It isn't hard to imagine the precedent being set.  Suppose a foreign government threatens war unless a particular book by a private citizen is withdrawn, or even a blog written by a citizen is taken down even with the US.  That reminds me of a decision reported last week where a Canadian provincial judge ordered Google to take down certain links worldwide.  But one can see a danger:  that a foreign agent could try to make a citizen of a foreign country a hostage to its policy even within the host country.

The film would be directed by Evan Goldberg and Seth Rogen, the latter not my favorite. 

Tuesday, June 24, 2014

ABC News reports on novel new terror threats for planes being developed in Syria and ISIS territory


ABC News reports that terrorists, probably associated with ISIS, are working in remote areas of Syria and western Iraq as well as Yemen, on the next generation of micro-explosives with non-metallic, soft substances that could easily be smuggled onto planes with carryon luggage.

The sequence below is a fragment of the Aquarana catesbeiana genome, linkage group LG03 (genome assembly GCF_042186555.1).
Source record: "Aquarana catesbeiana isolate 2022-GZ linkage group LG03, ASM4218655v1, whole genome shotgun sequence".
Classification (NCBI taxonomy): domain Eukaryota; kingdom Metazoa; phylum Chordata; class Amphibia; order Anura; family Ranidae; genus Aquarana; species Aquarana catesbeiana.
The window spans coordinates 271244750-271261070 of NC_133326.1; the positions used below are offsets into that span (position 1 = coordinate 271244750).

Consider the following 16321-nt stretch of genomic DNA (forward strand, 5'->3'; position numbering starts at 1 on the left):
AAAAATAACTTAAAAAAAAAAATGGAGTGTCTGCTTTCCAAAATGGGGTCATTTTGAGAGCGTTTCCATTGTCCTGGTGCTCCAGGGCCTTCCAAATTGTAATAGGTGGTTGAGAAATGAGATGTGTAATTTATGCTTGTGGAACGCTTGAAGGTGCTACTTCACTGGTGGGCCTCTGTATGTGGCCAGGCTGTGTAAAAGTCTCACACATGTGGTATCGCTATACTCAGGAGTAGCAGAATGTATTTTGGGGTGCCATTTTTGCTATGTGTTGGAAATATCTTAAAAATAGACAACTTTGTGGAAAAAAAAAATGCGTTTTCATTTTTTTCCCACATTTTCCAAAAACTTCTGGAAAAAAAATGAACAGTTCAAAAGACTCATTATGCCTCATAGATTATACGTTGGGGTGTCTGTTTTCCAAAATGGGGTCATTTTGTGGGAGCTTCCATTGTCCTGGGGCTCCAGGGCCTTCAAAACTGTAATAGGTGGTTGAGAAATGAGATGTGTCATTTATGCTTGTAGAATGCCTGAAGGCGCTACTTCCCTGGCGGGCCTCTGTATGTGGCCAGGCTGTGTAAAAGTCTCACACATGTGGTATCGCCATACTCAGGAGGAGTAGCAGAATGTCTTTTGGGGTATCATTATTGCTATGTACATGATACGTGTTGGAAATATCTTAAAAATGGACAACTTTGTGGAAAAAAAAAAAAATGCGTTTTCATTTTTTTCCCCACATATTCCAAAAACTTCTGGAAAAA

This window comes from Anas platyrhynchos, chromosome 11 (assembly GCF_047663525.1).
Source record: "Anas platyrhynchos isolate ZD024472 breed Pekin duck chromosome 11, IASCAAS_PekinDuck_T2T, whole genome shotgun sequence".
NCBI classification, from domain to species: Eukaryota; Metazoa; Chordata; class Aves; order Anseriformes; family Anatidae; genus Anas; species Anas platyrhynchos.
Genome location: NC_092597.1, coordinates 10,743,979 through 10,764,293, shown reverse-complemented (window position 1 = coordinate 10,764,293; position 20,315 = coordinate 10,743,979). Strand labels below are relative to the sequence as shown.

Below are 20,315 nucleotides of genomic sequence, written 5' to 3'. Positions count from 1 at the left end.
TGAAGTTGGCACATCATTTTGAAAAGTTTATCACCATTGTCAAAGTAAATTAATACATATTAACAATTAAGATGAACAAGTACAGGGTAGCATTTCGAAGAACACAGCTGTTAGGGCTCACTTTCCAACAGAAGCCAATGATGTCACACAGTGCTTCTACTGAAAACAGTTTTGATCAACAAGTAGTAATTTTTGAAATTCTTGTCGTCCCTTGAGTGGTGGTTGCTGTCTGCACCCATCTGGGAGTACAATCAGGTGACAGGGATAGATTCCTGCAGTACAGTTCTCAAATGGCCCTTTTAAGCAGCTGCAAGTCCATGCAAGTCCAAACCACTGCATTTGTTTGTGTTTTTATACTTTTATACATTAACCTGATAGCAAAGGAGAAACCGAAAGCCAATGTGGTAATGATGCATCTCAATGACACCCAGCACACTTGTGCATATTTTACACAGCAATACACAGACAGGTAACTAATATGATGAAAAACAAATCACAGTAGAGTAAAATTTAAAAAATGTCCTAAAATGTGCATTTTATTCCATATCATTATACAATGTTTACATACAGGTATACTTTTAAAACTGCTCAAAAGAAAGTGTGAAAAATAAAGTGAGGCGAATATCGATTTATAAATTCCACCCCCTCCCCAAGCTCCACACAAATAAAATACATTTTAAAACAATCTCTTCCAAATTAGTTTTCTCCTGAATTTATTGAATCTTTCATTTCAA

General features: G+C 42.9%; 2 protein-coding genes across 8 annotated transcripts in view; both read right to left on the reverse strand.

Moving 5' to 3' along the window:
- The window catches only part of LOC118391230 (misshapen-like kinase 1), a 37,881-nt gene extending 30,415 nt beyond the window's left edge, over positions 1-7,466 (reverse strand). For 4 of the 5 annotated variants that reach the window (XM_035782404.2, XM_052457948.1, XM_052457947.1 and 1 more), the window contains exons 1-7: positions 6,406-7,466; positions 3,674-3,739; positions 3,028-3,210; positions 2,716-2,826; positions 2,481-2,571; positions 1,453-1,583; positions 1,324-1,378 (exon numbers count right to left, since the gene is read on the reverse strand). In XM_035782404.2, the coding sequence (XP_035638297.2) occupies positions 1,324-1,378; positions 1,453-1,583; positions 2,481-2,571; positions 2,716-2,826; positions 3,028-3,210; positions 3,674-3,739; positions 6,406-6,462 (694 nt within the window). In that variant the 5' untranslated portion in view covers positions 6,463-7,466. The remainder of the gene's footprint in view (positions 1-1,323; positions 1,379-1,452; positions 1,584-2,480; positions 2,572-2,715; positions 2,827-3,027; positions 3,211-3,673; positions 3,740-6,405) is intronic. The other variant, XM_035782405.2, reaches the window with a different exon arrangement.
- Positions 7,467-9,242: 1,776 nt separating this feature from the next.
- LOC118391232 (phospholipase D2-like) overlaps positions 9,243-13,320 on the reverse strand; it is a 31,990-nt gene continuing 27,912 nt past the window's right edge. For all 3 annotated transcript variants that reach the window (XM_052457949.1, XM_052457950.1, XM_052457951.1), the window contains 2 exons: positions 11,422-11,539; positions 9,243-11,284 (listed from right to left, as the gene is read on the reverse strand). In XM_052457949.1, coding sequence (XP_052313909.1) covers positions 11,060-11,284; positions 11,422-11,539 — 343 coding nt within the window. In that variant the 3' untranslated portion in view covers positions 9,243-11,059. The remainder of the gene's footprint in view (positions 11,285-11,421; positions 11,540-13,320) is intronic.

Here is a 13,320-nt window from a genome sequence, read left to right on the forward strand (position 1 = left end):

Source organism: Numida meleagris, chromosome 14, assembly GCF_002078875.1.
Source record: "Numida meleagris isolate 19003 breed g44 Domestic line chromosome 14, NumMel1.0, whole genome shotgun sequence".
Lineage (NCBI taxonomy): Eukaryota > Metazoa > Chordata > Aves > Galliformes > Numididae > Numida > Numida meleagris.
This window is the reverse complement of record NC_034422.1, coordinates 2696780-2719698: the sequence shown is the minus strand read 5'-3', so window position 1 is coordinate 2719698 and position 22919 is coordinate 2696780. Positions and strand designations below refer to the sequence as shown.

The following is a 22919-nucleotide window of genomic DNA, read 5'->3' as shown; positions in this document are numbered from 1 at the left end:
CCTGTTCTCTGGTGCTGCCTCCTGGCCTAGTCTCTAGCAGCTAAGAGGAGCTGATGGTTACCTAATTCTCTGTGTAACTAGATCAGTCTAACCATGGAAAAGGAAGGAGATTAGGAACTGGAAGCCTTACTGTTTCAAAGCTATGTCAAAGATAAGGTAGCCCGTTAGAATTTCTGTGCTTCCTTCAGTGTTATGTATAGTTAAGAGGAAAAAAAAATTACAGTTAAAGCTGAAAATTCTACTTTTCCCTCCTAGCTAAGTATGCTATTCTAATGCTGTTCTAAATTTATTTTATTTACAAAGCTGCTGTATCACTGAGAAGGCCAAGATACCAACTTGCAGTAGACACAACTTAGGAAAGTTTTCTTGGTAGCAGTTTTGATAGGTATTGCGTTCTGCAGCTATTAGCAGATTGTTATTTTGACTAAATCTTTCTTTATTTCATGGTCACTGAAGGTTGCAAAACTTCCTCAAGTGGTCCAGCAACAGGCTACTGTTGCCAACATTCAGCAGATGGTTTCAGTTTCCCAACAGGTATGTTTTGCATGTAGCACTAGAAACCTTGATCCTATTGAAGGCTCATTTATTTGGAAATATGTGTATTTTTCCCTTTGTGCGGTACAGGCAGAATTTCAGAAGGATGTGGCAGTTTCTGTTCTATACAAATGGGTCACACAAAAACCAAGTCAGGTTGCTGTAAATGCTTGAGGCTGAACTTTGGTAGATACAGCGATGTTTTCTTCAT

The news story, reported by Pierre Thomas, is coauthored with Jack Date and Mike Levine.

The largest concerns could come with flights first from mideastern countries to the west, including the US, by western Islamic extremists with western passports, including around 100 from the US.  Presumably they are on a no-fly watchlist, but that involves the NSA surveillance mechanisms that have become so controversial.      
It isn’t clear if they could bring them back and then try them in domestic flights, or try to smuggle them into high tech components like laptops.  The TSA has allowed travel with technology to become easier in recent years, with TSA-friendly laptop bags, and with says that screeners know what insides of tech and household items should look like.